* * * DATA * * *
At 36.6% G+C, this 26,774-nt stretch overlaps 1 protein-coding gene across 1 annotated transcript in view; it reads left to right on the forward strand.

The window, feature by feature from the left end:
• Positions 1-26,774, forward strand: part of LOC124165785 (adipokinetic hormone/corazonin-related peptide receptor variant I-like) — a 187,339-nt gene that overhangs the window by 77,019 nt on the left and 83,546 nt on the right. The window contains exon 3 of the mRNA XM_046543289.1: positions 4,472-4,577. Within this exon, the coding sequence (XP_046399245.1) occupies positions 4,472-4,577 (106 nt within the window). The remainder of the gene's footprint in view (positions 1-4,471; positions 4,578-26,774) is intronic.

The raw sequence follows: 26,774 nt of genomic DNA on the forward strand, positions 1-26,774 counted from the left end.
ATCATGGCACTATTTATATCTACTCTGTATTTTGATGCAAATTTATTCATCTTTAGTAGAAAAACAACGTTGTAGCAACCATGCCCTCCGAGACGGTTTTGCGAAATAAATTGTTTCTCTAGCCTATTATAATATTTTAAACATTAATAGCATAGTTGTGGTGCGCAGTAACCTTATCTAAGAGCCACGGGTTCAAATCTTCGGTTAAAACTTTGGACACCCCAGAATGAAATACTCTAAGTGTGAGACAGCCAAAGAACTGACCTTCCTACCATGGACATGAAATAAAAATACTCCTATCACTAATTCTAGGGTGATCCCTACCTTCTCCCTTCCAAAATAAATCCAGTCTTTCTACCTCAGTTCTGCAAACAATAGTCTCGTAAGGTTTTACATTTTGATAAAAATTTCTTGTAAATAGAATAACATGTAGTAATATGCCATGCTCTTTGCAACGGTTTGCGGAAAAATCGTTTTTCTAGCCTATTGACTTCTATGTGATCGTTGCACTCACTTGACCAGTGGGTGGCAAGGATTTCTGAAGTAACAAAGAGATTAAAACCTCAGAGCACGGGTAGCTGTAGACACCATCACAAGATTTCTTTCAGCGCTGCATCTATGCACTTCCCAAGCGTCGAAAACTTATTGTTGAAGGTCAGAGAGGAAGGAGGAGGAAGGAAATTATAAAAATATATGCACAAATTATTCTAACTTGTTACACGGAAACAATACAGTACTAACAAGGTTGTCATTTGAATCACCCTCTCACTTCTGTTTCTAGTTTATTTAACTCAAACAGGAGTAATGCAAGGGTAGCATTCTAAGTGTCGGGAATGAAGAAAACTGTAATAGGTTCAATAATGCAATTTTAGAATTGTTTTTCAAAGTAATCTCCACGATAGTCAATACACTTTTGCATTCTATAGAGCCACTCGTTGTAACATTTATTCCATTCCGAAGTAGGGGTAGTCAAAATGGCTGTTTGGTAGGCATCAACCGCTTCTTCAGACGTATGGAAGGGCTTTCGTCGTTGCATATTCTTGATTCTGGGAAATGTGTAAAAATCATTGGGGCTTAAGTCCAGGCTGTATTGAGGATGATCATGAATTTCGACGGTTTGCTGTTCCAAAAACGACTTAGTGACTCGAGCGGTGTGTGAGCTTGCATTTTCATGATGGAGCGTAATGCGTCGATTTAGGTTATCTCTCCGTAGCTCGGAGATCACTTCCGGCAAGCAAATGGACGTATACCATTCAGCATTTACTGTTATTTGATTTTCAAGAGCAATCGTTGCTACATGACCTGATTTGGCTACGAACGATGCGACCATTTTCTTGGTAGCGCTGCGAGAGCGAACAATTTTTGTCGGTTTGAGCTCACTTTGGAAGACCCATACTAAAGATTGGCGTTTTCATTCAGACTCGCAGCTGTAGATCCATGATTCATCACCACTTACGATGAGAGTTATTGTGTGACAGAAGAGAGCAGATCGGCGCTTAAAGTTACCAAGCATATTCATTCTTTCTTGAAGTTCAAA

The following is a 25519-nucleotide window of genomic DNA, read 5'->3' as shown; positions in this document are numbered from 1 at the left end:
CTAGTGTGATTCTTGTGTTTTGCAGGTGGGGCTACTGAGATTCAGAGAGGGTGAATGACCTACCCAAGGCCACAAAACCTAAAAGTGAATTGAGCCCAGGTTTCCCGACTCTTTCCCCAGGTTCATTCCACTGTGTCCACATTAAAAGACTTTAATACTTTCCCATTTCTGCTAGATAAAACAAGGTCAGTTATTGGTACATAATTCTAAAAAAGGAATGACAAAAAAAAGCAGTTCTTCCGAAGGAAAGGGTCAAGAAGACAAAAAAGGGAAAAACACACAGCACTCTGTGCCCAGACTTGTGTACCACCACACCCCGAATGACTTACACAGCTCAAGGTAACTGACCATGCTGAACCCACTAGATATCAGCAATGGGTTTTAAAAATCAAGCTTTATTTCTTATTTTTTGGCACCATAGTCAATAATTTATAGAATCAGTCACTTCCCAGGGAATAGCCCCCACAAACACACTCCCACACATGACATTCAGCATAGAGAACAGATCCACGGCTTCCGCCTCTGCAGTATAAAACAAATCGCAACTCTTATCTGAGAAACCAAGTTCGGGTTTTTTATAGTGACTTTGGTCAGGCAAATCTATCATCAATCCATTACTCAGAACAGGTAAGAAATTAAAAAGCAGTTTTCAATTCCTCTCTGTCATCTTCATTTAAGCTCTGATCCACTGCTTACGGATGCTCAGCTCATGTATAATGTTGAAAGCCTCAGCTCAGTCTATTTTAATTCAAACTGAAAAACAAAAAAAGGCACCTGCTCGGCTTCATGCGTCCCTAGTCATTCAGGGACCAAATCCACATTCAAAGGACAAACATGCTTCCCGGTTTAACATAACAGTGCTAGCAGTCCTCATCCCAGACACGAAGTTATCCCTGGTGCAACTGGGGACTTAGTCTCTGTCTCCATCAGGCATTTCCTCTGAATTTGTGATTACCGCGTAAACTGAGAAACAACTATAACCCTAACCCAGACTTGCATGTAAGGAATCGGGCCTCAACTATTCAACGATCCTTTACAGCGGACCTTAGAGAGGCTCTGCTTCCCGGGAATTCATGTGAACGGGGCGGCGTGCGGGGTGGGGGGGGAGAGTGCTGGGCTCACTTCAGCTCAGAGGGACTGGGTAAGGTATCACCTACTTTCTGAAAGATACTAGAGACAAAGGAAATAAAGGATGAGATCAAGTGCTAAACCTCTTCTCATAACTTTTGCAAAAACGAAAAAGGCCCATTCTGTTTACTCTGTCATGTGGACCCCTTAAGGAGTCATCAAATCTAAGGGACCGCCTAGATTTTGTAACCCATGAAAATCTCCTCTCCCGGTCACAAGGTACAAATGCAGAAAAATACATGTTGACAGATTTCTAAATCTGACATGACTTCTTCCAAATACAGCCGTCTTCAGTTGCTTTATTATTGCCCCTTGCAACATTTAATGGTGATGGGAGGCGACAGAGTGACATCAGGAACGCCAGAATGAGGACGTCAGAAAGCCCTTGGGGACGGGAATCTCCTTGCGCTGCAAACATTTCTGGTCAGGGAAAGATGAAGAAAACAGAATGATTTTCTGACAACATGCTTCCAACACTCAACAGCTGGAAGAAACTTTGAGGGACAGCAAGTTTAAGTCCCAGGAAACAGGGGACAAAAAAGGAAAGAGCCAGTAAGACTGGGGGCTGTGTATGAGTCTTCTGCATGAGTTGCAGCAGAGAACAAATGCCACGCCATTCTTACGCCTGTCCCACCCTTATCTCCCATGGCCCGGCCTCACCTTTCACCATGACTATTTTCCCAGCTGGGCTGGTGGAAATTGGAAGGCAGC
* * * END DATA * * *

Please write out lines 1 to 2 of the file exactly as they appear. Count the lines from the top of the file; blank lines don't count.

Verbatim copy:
At 36.6% G+C, this 26,774-nt stretch overlaps 1 protein-coding gene across 1 annotated transcript in view; it reads left to right on the forward strand.

The window, feature by feature from the left end: